Aerobic vs. Anaerobic Running

Are you running aerobically or anaerobically? Are you aware of the difference? At Associates in Chiropractic, we believe that running is an integral piece of many people’s health plans. As it relates to holistic wellness, there are few activities that are more multi-dimensional. But it is important to know your reasons for running, because it determines how you run. The primary difference between aerobic and anaerobic running is whether your body has enough oxygen.

Aerobic running: you have enough oxygen. A light jog or recovery run after a hard workout. A good way to tell if you are running at this level is whether you have enough breath to maintain a conversation as you run. In this state, there is enough oxygen for your muscles to produce all the energy they need.

Anaerobic running: you do not have enough oxygen. You are running all out, trying to set a personal best. A good metric: are you gasping for air after your run? Because your muscles do not have enough oxygen they must borrow the energy from somewhere else in the body. This is when your body starts to burn sugar to make up the energy deficit, consequently over-producing lactic acid.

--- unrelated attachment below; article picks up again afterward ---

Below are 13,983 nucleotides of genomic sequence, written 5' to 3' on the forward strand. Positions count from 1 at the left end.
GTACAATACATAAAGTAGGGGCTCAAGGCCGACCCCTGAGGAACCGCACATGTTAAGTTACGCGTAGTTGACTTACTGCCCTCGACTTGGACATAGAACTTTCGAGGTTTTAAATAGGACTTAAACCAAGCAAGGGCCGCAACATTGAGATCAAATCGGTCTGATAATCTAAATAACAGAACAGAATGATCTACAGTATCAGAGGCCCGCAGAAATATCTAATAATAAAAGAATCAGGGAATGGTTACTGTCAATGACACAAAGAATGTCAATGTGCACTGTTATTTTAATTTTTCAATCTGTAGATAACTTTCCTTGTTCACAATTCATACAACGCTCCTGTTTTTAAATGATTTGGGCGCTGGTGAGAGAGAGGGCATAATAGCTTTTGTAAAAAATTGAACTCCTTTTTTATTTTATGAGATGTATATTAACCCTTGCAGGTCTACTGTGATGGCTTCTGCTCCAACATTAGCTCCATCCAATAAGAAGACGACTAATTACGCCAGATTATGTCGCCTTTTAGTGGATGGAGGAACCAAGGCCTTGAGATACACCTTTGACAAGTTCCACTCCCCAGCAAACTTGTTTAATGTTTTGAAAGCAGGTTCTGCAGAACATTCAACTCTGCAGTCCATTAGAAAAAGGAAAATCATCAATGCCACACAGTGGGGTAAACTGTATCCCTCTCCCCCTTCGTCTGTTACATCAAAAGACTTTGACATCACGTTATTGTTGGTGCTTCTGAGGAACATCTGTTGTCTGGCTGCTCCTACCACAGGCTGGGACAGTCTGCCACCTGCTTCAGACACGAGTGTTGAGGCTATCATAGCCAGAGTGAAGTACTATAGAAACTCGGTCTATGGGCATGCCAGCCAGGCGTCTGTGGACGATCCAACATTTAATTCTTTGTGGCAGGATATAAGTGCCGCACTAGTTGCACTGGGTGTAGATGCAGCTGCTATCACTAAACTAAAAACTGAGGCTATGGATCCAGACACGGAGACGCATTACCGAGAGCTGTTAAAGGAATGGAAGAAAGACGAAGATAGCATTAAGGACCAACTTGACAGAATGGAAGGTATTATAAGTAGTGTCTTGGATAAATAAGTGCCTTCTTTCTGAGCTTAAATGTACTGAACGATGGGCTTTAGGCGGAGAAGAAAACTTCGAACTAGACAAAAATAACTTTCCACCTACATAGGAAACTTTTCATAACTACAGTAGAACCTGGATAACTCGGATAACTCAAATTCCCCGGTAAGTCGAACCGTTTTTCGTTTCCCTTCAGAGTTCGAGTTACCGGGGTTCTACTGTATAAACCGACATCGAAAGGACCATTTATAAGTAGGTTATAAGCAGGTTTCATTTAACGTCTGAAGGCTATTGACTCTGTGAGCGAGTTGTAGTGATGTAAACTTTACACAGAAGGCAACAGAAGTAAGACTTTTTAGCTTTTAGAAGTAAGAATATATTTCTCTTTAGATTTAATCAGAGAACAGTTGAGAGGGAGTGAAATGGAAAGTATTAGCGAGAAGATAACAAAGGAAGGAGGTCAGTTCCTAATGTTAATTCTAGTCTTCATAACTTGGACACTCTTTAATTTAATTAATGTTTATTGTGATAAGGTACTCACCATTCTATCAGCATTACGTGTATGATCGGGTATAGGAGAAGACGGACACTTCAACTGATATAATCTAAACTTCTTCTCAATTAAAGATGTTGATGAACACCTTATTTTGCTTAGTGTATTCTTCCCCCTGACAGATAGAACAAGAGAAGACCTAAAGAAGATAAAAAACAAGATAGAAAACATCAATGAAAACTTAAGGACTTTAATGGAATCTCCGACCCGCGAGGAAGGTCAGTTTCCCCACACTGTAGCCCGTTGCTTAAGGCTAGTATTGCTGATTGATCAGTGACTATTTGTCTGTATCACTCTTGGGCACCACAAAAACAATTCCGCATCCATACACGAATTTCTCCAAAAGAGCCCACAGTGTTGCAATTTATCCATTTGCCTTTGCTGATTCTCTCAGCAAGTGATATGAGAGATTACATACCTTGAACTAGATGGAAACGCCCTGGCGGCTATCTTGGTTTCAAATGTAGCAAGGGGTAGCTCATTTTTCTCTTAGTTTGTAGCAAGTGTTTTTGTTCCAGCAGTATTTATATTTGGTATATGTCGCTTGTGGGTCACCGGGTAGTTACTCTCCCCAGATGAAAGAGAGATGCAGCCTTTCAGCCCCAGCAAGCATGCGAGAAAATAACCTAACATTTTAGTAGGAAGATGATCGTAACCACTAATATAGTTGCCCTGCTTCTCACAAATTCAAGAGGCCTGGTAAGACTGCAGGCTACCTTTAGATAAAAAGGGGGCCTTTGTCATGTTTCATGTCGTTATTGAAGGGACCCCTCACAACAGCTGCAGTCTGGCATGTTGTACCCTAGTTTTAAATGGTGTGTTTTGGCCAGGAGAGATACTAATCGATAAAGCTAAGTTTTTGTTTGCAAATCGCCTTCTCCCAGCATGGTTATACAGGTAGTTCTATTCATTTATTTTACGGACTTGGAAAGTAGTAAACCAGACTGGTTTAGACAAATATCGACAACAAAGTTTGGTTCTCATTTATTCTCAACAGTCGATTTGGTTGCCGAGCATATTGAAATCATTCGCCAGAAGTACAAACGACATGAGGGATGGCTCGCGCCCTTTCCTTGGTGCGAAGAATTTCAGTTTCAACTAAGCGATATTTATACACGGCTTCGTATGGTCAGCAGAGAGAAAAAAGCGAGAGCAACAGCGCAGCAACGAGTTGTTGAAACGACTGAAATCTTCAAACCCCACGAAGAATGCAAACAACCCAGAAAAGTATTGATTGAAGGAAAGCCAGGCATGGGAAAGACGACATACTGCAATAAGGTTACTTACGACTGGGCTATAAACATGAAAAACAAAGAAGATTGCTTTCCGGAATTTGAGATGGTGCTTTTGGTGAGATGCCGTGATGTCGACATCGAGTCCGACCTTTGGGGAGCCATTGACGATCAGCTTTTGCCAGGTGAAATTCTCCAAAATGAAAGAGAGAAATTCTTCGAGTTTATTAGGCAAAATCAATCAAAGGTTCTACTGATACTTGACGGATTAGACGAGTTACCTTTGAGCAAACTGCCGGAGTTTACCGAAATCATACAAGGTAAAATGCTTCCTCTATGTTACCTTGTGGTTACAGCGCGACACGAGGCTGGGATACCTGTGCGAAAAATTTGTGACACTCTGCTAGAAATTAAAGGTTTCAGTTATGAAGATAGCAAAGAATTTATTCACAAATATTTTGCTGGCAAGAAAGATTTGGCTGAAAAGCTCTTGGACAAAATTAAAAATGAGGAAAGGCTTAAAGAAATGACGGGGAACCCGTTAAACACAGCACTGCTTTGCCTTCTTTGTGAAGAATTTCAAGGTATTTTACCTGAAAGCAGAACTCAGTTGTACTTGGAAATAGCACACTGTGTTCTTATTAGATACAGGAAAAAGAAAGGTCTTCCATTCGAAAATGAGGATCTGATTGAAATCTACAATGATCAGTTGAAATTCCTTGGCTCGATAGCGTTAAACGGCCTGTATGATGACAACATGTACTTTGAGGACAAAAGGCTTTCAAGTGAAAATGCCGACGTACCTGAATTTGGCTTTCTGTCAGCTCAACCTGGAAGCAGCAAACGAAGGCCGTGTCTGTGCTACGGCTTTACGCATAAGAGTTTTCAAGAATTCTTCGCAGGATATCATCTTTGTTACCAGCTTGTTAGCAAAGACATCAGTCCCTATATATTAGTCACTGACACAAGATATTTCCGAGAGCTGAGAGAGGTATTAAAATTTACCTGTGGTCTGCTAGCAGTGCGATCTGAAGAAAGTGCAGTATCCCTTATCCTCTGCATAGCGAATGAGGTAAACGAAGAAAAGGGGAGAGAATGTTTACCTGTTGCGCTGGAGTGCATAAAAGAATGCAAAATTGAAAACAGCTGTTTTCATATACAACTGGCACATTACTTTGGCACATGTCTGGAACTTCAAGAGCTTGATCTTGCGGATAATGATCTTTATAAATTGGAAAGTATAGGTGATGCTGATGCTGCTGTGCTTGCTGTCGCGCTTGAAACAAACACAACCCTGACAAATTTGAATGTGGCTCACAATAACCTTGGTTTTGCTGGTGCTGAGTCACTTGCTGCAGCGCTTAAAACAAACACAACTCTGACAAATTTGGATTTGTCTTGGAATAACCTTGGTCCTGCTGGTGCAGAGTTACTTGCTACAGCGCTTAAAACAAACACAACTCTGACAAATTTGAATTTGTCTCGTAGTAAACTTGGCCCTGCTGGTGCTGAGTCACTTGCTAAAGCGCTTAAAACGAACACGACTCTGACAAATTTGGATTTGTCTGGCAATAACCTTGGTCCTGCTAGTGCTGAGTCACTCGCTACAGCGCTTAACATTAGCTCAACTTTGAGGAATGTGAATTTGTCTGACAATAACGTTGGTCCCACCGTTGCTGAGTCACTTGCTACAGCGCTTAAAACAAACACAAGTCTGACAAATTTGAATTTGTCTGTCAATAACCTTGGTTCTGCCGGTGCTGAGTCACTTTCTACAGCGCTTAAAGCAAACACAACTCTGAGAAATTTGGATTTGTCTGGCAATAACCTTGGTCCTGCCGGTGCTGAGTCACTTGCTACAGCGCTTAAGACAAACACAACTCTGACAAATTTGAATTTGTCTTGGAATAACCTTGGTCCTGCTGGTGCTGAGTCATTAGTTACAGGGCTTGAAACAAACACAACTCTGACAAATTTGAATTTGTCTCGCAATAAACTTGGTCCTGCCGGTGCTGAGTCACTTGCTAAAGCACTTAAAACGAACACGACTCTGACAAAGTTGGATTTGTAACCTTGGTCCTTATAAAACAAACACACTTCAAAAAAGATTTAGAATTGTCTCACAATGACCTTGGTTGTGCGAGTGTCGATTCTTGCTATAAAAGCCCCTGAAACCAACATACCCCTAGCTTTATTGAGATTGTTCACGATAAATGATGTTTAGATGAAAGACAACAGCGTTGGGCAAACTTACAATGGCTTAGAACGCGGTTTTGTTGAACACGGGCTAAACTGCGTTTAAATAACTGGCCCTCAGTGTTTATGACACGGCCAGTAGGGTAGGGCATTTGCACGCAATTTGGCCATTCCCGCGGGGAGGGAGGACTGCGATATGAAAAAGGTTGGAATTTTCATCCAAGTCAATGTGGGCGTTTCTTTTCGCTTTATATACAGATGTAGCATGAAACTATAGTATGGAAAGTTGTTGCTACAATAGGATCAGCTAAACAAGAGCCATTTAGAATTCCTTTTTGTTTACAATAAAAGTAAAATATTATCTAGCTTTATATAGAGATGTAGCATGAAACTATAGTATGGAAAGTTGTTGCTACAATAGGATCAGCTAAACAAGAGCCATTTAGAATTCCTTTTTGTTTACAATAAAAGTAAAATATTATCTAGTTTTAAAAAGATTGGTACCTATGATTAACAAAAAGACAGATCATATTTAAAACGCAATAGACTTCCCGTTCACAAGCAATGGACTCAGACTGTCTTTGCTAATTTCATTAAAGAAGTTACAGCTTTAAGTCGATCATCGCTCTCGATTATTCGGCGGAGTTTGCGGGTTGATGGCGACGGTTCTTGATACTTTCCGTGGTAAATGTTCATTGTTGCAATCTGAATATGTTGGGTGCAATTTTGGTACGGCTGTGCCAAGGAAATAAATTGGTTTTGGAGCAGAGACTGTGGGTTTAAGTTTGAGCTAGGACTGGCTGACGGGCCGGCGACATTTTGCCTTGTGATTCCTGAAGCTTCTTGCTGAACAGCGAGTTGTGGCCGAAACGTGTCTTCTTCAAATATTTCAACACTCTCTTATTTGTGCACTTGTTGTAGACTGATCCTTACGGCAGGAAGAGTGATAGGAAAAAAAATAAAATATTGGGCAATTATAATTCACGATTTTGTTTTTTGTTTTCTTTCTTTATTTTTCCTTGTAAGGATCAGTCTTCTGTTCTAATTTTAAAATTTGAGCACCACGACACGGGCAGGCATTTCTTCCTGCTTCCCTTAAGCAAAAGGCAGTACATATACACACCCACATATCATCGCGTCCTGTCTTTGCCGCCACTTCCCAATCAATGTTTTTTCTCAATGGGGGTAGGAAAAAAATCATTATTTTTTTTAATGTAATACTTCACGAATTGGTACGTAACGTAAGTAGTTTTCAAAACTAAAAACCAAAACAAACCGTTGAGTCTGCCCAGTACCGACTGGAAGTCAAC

At this pace, lactic acid is accumulating within your body and it is not easily dispelled. As your body produces lactic acid, hydrogen is produced in excess as a byproduct. Hydrogen interferes with the signaling between muscles and nerves, preventing muscles contraction, slowing reaction times and causing fatigue. At an anaerobic pace, you are creating an imbalance whereby you burn carbohydrates and produce too much lactic acid for your body to remove.

At our office in Hackensack, we offer you the knowledge to make your exercise count. We help you set realistic fitness goals, which determine how you run. Chiropractic adjustment regulates the nervous system and helps the body recover quicker after heavy exercise. We seek to optimize your athleticism by making your muscles stronger, your circulation better and your coordination more efficient. Call our office in Hackensack at (201) 342-6111.

Dr. Albert Stabile, D.C., L.A.A.C. 

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